• 12:16:14

    SOKOLOWSKIBut you know what? Benjamin Franklin recommended them as an exercise in the classroom, in order to teach good spelling.

  • 12:16:20

    NNAMDIFor that matter, why is the spelling bee called the spelling bee?

  • 12:16:25

    SOKOLOWSKIAh, now there's an interesting point, because the bee, itself, the word bee doesn't actually refer to the insect, even though most people think it does. We're pretty sure that it actually comes from the same root as the boon in English. Boon meaning something that's helpful. And so it comes from the, you know, you can use it as a husking bee or an apple bee or logging bee.

  • 12:16:47

    SOKOLOWSKIAnd it comes from the old English word bane, which means prayer or group activity. Something you do together. And so we believe that, when you talk about a group activity, like a husking bee, where you get together and husk corn, it's a spelling bee or a knitting bee or, you know, that kind of thing, it's a group activity.

  • 12:17:04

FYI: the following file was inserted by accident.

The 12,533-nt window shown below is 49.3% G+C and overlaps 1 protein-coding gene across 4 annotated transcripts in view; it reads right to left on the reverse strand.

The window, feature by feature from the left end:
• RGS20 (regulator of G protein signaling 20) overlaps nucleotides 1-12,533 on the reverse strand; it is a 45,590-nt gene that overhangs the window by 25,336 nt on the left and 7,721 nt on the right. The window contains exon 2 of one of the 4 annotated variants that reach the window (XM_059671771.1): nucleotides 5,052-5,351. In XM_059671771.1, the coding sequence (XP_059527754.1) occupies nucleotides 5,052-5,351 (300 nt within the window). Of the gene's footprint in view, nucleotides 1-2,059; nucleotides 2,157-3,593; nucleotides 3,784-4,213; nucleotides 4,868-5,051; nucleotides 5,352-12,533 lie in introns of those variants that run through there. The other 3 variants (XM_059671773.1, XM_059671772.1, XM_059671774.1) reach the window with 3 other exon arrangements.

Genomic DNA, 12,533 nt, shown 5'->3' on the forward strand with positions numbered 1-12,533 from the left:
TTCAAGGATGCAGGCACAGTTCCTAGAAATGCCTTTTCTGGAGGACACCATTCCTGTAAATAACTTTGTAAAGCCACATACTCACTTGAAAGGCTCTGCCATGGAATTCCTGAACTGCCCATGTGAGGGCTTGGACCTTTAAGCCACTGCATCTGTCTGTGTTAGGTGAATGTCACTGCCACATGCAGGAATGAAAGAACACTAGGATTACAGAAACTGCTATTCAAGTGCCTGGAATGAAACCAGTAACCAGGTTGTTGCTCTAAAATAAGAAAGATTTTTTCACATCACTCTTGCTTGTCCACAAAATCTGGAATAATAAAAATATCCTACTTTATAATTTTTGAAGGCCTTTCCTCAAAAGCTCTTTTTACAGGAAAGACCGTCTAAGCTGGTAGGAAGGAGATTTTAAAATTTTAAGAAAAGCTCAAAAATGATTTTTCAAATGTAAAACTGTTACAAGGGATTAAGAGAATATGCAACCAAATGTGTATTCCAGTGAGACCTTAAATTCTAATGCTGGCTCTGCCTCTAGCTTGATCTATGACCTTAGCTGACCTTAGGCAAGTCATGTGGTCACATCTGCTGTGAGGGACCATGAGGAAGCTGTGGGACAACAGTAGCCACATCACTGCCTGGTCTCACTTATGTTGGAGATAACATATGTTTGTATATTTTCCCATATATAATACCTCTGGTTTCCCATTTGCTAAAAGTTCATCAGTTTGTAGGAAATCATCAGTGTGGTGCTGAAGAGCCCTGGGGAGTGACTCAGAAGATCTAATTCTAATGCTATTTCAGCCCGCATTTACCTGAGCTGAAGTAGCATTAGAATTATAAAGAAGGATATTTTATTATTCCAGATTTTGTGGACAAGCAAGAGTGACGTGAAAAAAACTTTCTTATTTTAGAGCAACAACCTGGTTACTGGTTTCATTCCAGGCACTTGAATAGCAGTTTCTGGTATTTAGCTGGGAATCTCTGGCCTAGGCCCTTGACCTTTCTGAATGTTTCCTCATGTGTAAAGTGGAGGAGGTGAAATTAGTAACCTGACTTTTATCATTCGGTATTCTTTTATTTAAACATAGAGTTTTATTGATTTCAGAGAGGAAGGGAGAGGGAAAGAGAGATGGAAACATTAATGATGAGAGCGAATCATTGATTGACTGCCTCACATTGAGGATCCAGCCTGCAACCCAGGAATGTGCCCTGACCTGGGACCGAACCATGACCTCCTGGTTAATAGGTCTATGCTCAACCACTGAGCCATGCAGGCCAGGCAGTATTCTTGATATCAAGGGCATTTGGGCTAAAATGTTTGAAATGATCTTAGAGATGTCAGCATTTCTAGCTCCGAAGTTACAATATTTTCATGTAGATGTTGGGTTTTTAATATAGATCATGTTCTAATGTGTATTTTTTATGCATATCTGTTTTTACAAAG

NNAMDIIt started out as a boon and it's contest in which I wouldn't have a prayer.

  • 12:17:08

    SOKOLOWSKIYeah.

  • 12:17:10

    NNAMDIHere's Mohammad in Herndon, Va. Mohammad, you're on the air. Go ahead, please.

  • 12:17:16

    MOHAMMADHi. I had the question for the guest here. I have a daughter. Her name is Ravia. She's seven years old. And I want her to go in to spelling bee competition. So I was thinking what kind of advice that the guest would have for me.

  • 12:17:28

    NNAMDIAdvice for Mohammad for his seven-year-old daughter.

  • 12:17:32

    SOKOLOWSKISure. I mean advice for a bee. The first think is there is a website called myspellit.com, myspellit.com, which has a couple of lists to start with. And this is what's given to the contestants at the National Spelling Bee. And then ask your teacher, ask your administrators to connect with Scripps and get the lists and participate. It may not be your school, but certainly your district or your county will have a spelling bee at some point during the school year. And the winner of the regional and the school bees go, you know, it goes up the chain to make the nationals.